Kelso’s VisitScotland tourist information centre is one of almost 40 being closed nationwide.
The centre, within Kelso Town Hall, is to be shut at the end of the month as part of a move by the tourism agency to offer more information online rather than face to face.
VisitScotland cites a 58% drop in footfall to at its information centres over the past 12 years and the fact that two-thirds of visitors now access information online as its reason for that shift, said to be part of a two-year restructuring strategy.
Peebles and Jedburgh’s tourist information centres have escaped that cull, and one of them is now in line to become one of 26 regional hubs for the organisation.
A VisitScotland spokesperson said: “For the Scottish Borders, the decision regarding the location of the regional hub in the area will be made in consultation with the local tourism industry and stakeholders over the coming months.
“In the meantime, iCentres in Jedburgh and Peebles will continue to operate as normal.
“The two centres will be supported by over 81 VisitScotland information partners in the region, including Abbotsford, the home of Walter Scott; Floors Castle at Kelso; Melrose Abbey; and Johnstons of Elgin in Hawick, providing inspirational local knowledge to the 297,000 people that visit the Scottish Borders every year.
“The VisitScotland iCentre at Kelso will close permanently at the end of October 2017.
“Information provision will continue through partnership arrangements with local visitor attractions, businesses, tourism groups and local tourism groups.”
Hawick’s tourist information centre, in Kirkstile, is also remaining open, but it will change hands and will be run by Live Borders in future.
Further takeovers of VisitScotland tourist information centres by Live Borders are expected to follow.
“In Hawick, the current iCentre at Heart of Hawick will change hands from VisitScotland to Live Borders, who will continue to provide information and inspiration for visitors,” said the tourist board spokesperson.
“This is the first announcement of what could prove to be a key partnership between VisitScotland and Live Borders.
“Discussions are ongoing to identify other locations where information provision is sought out by visitors in public buildings such as libraries and museums.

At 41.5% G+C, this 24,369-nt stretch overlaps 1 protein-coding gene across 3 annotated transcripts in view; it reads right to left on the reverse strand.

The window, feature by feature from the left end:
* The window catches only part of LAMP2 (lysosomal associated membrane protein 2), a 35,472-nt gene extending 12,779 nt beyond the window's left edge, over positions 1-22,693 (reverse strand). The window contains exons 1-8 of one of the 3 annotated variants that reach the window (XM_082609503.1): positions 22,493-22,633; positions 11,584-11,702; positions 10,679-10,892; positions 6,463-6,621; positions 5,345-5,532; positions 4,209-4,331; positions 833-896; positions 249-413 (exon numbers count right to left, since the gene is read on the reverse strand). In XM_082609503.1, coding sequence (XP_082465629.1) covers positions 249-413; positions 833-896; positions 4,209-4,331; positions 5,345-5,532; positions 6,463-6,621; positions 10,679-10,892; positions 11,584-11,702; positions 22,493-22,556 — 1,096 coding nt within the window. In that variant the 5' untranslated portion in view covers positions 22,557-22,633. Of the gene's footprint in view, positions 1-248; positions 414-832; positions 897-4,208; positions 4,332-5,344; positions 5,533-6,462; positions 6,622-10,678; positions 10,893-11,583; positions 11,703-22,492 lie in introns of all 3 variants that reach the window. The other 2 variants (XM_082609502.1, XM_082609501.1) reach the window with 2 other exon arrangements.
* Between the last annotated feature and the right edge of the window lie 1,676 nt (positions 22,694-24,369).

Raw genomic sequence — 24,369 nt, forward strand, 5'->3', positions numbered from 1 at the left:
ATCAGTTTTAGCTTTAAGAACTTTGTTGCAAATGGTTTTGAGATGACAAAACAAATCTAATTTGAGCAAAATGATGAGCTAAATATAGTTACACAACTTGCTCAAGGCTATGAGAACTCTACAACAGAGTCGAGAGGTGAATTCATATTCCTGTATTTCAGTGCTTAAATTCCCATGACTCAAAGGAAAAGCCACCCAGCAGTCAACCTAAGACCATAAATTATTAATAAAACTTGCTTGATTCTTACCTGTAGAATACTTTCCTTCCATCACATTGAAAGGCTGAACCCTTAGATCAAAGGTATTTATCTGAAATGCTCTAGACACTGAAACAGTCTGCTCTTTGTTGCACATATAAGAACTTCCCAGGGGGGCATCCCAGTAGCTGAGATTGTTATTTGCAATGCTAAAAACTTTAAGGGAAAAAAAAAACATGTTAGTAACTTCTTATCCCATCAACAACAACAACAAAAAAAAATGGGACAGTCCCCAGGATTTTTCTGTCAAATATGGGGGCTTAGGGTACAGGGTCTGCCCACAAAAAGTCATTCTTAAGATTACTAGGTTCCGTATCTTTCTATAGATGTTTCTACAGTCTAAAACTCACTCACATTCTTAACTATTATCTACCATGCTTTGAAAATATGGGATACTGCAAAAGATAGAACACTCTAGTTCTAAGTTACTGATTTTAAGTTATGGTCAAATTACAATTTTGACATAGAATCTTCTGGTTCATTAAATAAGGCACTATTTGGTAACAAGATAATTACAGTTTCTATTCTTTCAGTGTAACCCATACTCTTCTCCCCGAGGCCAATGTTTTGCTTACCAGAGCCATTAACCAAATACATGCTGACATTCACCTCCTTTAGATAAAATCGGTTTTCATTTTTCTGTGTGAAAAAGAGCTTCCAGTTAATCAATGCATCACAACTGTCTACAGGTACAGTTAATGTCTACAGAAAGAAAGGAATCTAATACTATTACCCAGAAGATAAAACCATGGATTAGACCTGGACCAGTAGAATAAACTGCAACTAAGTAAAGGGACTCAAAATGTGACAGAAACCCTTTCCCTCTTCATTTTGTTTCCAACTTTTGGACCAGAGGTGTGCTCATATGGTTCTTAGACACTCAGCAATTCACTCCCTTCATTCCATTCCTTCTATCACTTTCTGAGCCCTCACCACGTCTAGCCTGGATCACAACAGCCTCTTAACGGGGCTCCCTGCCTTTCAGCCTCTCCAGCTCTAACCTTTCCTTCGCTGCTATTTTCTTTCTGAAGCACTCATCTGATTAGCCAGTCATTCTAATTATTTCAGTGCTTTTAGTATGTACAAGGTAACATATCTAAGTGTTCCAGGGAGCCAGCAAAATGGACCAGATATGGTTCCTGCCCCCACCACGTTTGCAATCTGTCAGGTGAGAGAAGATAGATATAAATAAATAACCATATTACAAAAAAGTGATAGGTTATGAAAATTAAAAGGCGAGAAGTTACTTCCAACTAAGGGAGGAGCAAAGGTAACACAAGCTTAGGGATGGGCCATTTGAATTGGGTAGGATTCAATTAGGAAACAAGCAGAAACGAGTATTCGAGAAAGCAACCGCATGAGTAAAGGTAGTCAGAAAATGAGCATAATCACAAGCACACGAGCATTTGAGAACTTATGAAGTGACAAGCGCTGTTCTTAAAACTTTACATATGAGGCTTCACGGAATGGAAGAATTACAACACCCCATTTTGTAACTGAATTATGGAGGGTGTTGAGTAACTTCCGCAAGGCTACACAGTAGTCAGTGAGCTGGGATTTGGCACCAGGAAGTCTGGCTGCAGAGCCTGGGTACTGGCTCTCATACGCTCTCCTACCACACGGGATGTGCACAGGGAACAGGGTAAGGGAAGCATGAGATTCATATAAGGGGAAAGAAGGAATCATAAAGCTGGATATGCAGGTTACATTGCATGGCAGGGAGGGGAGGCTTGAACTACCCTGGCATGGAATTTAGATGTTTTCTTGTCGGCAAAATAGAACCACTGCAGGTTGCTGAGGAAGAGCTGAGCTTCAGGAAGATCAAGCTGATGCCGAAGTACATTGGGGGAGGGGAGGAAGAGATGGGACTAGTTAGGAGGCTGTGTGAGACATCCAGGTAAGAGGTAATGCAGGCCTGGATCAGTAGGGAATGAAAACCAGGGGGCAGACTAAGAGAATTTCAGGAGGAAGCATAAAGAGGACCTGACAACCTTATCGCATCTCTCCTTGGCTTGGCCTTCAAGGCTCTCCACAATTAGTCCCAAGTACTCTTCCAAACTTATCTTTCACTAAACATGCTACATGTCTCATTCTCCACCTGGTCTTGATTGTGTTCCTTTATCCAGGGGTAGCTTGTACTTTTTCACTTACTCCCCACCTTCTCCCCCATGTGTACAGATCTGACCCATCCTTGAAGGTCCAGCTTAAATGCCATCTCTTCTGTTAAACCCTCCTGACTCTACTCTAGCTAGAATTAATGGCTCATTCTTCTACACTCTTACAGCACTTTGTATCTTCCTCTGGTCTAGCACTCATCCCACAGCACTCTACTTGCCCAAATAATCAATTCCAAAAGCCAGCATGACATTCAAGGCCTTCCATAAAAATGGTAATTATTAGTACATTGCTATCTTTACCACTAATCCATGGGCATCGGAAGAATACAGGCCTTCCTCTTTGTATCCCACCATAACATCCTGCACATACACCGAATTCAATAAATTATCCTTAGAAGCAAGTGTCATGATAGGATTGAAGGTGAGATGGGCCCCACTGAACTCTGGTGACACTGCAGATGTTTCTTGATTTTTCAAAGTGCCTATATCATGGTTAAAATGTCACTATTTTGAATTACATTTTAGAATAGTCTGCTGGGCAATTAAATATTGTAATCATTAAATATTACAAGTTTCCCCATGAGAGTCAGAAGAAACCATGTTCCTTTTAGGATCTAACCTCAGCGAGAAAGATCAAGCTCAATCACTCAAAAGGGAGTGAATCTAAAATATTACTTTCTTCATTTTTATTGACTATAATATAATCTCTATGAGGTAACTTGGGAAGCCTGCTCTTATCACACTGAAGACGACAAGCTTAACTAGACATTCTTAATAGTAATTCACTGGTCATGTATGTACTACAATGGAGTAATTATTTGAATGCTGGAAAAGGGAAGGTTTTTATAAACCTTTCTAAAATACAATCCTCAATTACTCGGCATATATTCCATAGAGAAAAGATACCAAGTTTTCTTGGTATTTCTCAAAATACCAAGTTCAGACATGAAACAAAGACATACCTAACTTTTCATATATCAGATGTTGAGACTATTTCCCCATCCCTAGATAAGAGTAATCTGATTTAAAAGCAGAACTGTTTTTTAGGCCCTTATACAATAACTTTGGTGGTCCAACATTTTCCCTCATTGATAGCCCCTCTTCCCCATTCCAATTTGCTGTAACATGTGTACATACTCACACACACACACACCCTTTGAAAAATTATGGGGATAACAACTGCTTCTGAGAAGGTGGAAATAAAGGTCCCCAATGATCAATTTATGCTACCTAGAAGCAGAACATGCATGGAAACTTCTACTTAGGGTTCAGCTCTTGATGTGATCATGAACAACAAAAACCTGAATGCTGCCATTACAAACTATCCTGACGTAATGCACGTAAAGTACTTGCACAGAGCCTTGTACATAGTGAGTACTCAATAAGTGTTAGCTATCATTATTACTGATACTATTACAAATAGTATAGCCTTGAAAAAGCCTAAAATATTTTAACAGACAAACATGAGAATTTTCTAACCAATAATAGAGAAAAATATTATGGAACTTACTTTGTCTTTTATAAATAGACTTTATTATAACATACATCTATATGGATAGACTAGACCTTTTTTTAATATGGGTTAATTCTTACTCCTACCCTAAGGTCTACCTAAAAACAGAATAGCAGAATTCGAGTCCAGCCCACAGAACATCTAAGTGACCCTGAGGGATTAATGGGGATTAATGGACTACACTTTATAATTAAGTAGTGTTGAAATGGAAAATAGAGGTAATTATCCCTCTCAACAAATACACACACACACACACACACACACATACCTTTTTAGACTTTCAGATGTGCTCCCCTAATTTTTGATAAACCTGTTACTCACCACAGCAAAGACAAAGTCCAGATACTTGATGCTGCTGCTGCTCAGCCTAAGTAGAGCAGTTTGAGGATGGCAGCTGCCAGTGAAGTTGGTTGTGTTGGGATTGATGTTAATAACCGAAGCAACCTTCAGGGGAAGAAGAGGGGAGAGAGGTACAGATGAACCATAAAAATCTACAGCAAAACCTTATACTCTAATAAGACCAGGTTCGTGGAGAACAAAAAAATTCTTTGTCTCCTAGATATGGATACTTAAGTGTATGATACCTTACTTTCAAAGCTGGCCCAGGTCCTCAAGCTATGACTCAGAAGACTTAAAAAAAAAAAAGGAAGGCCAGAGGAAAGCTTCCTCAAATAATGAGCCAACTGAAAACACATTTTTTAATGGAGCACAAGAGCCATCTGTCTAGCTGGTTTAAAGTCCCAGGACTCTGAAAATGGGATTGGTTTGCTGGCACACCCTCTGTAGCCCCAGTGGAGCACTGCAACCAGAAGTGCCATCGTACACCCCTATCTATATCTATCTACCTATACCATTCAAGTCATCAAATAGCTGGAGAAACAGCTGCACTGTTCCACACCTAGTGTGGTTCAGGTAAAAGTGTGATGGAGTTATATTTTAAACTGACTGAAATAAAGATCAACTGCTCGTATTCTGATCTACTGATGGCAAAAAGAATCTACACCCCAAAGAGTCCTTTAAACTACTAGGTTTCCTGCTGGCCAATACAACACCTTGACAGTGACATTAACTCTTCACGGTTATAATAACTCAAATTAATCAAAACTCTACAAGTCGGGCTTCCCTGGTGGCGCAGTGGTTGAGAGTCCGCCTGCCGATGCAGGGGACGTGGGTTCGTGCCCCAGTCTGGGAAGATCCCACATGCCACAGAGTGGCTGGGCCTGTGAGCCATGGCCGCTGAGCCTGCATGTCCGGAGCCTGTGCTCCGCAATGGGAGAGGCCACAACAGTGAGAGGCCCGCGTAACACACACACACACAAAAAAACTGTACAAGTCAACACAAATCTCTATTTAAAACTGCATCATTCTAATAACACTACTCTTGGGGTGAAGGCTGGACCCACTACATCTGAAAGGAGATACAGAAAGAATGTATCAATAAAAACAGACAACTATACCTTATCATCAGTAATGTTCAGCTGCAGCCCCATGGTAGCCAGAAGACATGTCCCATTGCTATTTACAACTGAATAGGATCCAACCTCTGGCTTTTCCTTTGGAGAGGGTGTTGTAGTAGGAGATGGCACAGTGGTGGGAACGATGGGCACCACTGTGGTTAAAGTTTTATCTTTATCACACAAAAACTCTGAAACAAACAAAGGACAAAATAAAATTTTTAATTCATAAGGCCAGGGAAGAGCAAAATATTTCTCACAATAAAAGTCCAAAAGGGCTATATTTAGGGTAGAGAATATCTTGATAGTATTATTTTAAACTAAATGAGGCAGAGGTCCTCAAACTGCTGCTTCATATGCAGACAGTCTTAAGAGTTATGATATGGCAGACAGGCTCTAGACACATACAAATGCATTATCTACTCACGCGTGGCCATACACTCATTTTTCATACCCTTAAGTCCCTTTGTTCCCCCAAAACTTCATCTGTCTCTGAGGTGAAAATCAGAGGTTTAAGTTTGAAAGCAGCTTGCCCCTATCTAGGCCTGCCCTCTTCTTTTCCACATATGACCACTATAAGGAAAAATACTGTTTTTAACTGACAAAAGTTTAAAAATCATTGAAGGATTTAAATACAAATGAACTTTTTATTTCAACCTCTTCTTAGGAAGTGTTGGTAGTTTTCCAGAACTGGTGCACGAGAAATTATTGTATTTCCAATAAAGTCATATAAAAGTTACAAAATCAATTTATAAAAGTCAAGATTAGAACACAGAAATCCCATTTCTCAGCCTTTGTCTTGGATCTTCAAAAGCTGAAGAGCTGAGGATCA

“Additional announcements with more locations across the Live Borders estate will follow in the near future.”
Voluntary redundancy packages or redeployment will be offered to staff affected by the changes.
The VisitScotland spokesperson added: “The new information strategy allows the national tourism organisation to deliver information in the right way at the right time to the 15 million visitors Scotland welcomes every year.
“Around £10m is being invested by VisitScotland each year in digital activity and enhanced information services for visitors including investment in the 26 high-impact regional travel hubs.
“The remaining high-impact 26 travel hubs will operate in locations of greatest visitor demand, providing a cutting-edge experience and information about attractions and accommodation to not only the immediate locale but the wider region as a whole.
“In addition, VisitScotland has recruited over 1500 VisitScotland information partners nationally to ensure there is an information touchpoint in every single corner of the country.
“From distilleries to bed-and-breakfasts, social enterprises to bakeries, local businesses will be working with the tourism organisation to guarantee that visitors are equipped with the best local knowledge about things to experience in every region.”
VisitScotland regional director Paula Ward said: “The way visitors access information has changed significantly over the past decade.
“It’s time to switch our focus and investment into new and diverse initiatives to ensure we are reaching as many visitors to the Scottish Borders as possible with the information they want, in the way they want it, when they want it.